A typically lackadaisical Robert Altman film, Kansas City has some great atmosphere and period detail (it’s set in the 1930’s), but a lengthy running time and a lack of likable characters sort of sideline the simple story.
A pair of kidnappings expose the complex power dynamics within the corrupt and unpredictable workings of 1930s Kansas City.
A two-bit criminal named Johnny (played by Dermot Mulroney) robs a man who works for a mob boss in Kansas City, not realizing the hornet’s nest he’s kicked. The mob boss is Seldom Seen (Harry Belafonte), who promptly has Johnny and his cohort picked up, and it becomes clear right from the start that Johnny is going to meet a terrible end if something drastic isn’t done to remedy his situation. Enter Blondie (Jennifer Jason Leigh), Johnny’s tough, but not too bright wife, who has a plan: She kidnaps a local politician’s wife (Miranda Richardson) on the eve of Election Day and ransoms her to her husband, thinking that he has enough pull to make a deal with Seldom Seen to trade her husband Johnny. Over the course of a night and a day, Blondie and the politician’s wife, who’s a drug addict, spend some uncomfortable quality time together, and things are definitely not going to go the way anyone planned them to be.
A typically lackadaisical Robert Altman film, Kansas City has some great atmosphere and period detail (it’s set in the 1930’s), but a lengthy running time and a lack of likable characters sort of sideline the simple story. I like the film for its full commitment to ground the characters in a pretty realistic looking and sounding world, and I appreciate Altman’s stamp as a director, but there’s still something certain that keeps Kansas City from being a noteworthy film from Altman’s filmography. The performances are good and the constant jazz music flavors the picture, and in retrospect, this film is just a footnote in ’90s cinema. It’s worth watching for cinephiles and Altman fans.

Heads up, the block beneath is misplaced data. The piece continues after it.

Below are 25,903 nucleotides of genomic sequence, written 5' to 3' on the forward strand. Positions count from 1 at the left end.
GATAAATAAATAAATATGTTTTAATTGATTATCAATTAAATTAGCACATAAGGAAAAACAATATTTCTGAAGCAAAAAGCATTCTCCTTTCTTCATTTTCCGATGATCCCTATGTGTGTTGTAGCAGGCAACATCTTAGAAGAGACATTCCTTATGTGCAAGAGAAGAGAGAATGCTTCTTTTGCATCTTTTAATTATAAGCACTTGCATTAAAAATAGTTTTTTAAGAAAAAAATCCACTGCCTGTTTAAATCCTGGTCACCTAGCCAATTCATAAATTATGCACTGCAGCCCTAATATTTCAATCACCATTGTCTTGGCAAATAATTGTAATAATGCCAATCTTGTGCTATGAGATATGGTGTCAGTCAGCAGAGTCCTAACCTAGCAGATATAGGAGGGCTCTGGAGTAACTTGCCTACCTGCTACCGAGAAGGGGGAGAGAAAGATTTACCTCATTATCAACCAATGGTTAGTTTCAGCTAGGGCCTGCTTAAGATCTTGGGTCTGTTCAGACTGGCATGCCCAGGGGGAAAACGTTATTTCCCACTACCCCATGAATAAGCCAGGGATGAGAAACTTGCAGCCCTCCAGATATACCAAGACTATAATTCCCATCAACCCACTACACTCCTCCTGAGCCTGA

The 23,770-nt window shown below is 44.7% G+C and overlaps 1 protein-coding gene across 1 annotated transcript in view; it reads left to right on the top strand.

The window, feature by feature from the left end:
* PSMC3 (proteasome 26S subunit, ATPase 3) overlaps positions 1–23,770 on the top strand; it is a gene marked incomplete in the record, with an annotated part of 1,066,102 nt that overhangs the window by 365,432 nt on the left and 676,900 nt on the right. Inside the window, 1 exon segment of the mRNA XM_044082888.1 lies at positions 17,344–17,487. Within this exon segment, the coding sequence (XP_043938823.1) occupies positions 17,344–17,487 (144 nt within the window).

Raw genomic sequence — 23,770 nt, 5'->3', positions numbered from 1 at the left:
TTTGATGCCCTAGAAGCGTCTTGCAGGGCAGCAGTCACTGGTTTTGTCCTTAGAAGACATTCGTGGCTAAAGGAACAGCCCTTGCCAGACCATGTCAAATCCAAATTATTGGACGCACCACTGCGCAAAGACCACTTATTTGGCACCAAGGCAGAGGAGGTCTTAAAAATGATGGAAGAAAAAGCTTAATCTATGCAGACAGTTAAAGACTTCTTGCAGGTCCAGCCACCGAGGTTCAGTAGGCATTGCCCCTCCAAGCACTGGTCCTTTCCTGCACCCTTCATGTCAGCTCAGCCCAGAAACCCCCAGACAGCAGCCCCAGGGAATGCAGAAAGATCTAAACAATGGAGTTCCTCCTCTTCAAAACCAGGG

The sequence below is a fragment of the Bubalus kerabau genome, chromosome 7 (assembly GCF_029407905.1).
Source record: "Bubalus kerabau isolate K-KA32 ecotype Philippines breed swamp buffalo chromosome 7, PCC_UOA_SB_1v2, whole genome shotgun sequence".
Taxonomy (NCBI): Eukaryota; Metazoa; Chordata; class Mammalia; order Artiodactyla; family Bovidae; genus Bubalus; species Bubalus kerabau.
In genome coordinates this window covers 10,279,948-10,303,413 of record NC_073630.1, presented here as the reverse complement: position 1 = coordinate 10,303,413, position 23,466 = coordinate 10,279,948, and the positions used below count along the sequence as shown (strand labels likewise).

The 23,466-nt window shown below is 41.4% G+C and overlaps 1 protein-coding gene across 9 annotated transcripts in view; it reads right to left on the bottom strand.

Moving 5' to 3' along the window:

Arrow Academy’s new blu ray of this title is presented in nice high definition with some ported over features from the DVD, including Altman’s audio commentary, plus newly filmed appreciation features, trailers, interviews, and more.